The fallout from David Longshanks’ greed, his delusion of social goodness, the lie he needed to tell himself in order to make life tolerable—the fallout was immediate and long lasting. Emma Longshanks became hysterical and would not wear any of the finery she had acquired secondary to her husband’s nefarious dealings. The mortuary and taxidermy businesses deteriorated and were, eventually, sold at great loss. Emma was attentive enough, however, to dispose of the landscaping, gardening and flower businesses before they became tainted beyond repair. She retired to a ghost town out in the middle of the plains along an abandoned railway line and lived out her life in seclusion. It was a miserable life. The David Longshanks family dispersed around the country, changing their name in order to escape censure and ostracization. The Ivy League Consortium dissolved in a hole-and-corner way, the assets being divided between the owners and then new venturisms begun.

New Brummagem faded away, turning into a historical village. A tourist trap.

And, then, there was nothing.

(c) 2015, James L. Secor

What’s My Story

Here is one of our favorite little stories. While it is a satire on the character oriented story–that any good story is built solely on a character (who never changes)–in that the protagonist has no character; it is a feminist piece because it is men who give her her character. I (Minna) was arguing with the editor of a now defunct feminist zine about the necessity of a character-centred story and set out to prove her wrong: she snapped up the story because of its feminist bent and totally missed the satire/slap in the face: the protagonist has neither name nor character.

 What’s My Story?

by Minna vander Pfaltz

Crashing flash! Throbbing pain. Burning. She held her breath. And then tried again. This time, little by little. She opened her eyes. Oh, lord, did that hurt! Screeching whiteness. No. She couldn’t maintain it. Closed her eyes again. In the pulsing darkness, she felt her body. She was lying on her back. Whatever she was lying on was hard. Very hard. There was a lot of noise around. Jarring her bones. Making her ears bounce and hurt a little inside. Great rumbling noises made her body vibrate–and then they were gone.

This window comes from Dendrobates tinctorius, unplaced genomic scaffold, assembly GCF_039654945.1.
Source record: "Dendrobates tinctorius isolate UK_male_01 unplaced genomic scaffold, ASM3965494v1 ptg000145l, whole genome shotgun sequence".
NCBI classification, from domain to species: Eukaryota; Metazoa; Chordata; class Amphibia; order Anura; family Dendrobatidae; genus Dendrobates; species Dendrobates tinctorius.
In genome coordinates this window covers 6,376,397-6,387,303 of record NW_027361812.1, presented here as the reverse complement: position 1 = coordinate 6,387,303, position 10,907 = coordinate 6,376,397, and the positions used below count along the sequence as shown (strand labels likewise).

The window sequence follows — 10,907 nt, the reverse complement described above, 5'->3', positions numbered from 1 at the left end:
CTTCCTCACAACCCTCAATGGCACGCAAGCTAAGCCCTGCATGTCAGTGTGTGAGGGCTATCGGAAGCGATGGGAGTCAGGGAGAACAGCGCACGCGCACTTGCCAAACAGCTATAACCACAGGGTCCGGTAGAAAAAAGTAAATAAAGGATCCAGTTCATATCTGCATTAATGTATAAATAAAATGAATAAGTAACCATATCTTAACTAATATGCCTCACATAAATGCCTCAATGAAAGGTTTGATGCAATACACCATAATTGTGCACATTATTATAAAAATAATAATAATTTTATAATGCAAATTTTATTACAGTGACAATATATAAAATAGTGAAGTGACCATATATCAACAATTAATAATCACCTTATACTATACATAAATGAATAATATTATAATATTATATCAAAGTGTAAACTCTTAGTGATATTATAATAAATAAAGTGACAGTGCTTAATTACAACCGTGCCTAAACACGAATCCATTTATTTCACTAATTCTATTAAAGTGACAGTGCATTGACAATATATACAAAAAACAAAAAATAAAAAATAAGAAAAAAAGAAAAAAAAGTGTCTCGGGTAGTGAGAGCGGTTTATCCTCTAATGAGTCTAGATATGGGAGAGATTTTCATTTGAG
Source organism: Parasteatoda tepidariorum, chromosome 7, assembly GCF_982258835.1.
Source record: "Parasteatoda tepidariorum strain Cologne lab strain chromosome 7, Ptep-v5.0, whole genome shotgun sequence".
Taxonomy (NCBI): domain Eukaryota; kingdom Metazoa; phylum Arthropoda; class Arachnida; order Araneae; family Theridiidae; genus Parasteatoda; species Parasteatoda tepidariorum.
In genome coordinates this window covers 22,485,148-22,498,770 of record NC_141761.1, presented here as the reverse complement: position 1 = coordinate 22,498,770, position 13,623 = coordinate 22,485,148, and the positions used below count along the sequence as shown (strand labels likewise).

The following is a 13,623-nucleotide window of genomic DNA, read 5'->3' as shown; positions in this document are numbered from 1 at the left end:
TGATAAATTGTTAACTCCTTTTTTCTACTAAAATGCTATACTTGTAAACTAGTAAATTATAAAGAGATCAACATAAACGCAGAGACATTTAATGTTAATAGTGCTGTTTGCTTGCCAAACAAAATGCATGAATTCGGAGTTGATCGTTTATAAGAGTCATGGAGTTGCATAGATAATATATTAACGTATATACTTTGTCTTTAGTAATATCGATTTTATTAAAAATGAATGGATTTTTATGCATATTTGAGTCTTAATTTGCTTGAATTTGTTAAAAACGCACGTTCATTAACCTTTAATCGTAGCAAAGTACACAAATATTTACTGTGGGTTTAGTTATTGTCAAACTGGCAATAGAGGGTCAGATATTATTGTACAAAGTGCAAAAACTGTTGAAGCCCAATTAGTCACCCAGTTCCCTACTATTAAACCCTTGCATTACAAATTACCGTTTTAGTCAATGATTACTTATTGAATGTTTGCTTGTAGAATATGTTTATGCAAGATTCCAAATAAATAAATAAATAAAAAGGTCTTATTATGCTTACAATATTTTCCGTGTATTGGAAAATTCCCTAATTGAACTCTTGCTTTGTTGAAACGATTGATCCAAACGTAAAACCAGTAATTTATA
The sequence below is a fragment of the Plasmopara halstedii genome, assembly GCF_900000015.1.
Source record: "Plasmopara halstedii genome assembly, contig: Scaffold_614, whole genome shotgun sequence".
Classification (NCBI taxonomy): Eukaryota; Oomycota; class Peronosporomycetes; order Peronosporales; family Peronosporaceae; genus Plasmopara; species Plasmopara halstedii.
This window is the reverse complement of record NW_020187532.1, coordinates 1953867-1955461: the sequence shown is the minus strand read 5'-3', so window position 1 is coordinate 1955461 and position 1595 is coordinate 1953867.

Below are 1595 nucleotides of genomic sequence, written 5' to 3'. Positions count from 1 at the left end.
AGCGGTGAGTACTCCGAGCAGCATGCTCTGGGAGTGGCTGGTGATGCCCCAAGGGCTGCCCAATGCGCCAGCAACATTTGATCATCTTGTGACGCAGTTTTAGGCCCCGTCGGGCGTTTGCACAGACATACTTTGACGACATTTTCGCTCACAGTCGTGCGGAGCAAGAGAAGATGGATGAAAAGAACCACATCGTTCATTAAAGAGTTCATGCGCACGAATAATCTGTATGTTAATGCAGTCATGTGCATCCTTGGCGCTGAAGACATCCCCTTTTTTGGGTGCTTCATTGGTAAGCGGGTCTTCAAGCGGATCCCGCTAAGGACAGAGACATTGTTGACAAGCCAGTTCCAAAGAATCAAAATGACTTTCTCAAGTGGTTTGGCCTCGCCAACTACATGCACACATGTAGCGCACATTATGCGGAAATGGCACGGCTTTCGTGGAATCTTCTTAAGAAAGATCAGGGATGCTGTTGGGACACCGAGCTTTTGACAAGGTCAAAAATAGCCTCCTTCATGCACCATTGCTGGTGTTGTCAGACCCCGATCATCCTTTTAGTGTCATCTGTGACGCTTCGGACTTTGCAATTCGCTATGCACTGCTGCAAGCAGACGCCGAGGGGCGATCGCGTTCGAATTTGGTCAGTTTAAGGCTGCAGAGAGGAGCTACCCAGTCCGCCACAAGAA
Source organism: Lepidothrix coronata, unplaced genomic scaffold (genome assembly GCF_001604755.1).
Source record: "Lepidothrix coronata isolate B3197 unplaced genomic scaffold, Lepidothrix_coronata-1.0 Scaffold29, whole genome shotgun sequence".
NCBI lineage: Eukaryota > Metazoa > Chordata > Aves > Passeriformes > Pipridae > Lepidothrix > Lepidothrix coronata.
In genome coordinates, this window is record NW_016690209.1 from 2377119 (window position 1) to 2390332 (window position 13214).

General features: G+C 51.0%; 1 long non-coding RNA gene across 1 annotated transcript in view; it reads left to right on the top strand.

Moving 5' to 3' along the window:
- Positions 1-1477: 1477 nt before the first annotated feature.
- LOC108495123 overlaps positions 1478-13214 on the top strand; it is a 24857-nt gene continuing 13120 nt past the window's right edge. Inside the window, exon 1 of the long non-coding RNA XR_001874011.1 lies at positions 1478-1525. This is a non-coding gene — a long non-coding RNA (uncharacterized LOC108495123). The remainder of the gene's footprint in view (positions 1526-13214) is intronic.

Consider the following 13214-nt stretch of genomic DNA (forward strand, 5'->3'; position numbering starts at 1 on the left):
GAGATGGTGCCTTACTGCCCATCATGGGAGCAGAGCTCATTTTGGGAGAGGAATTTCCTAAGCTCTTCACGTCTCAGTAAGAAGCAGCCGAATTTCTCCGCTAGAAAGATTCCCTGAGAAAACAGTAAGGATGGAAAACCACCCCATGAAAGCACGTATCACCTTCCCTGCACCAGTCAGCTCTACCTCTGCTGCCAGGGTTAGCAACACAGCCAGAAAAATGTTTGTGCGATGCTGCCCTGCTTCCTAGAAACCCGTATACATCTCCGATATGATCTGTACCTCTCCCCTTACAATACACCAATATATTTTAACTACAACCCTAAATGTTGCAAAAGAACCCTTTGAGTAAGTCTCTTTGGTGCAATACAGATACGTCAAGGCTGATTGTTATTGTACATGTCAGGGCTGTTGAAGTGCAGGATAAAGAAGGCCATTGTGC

She rolled over onto her side and pushed herself up. She listened a little longer. The vibrations were not so drumming. Then she opened her eyes again.

Still bright. But there wasn’t so much pain. She put her hand over her eyes, shielding them from the brightness above. Where was this?

These. . .things moving, moving. Going this way and that. Big ones and little ones. All making noise. The big ones bigger noise. And blaring D-flats.

She was getting a headache again.

She was the silent one, the still one in this mass of movement and noise. Around her, paying her no mind, were people. People moving helter-skelter. Great masses of heaving color that hummed along. Clicked along. Lights flashing.

Over there. Trees and grass. A bench. A place to sit.

She got up and walked–stumbled would be more accurate–to the bench and sat down on its warm wood, feeling the spaces between the slats. Not a very comfortable place to sit but better than lying on the–street? pavement?

Where the hell was she?!

Wherever she was, it looked like something she recognized. Something that was similar to something she remembered. Something. . . .

But where did she remember it from?

She creased her brows.

Who was she?

Ahh. . .now there she was on firm ground: she couldn’t remember who she was. She didn’t know who she was.

Was this an alternate universe?

Was she one monkey waiting for 99 more?

She had to get away from this noise! It was making her hair shake.

So she walked. The more she walked, the longer she walked the easier it became until she was moving along rather fluidly. But where was she going? No direction. Anywhere.

No. This was not good.

She looked up at the sky, searching for the brightest glare.

How did she know to go to her left? Without thinking, she did it. And then asked herself this question: How did I know to go to the left? This place wasn’t anywhere she knew, despite the vast similarities, so how could she be sure left was the right way? This place, this world could be exactly the opposite of her world. The world she came from to be here.

How did she get here?

She didn’t remember falling. She did remember a thud, though. And then she was here. In this place. As if she’d been dropped into this world.

Why?

What was she doing here?

Who was she?

Lord!–she had to get to a quieter place so she could think.

The glaring sky told her nothing. The world around her blurred. Her body kept on pounding along. Numbed. Apprehending nothing. Just moving. And then suddenly the noise stopped. She kept on going. She kept going until she felt the difference in color around her. She stopped. She looked around. She turned back the way she had come. All the noise was over there, in that hazy bulging upward, vertical mass of. . . spires?

And she sat down. On the green. Grass? She didn’t know. She didn’t know if that’s what it was in this place but somewhere inside her it was grass. So she called it grass in her mind. She felt it. It felt the same as usual. Usual? How did she know it was usual, this touch? This kind of softness with hard edges. Pointy. Kind of cool. Was she feeling it make noise? She put her ear down to it. Leaned down. Ran her fingers over its roughness. Comforting noise.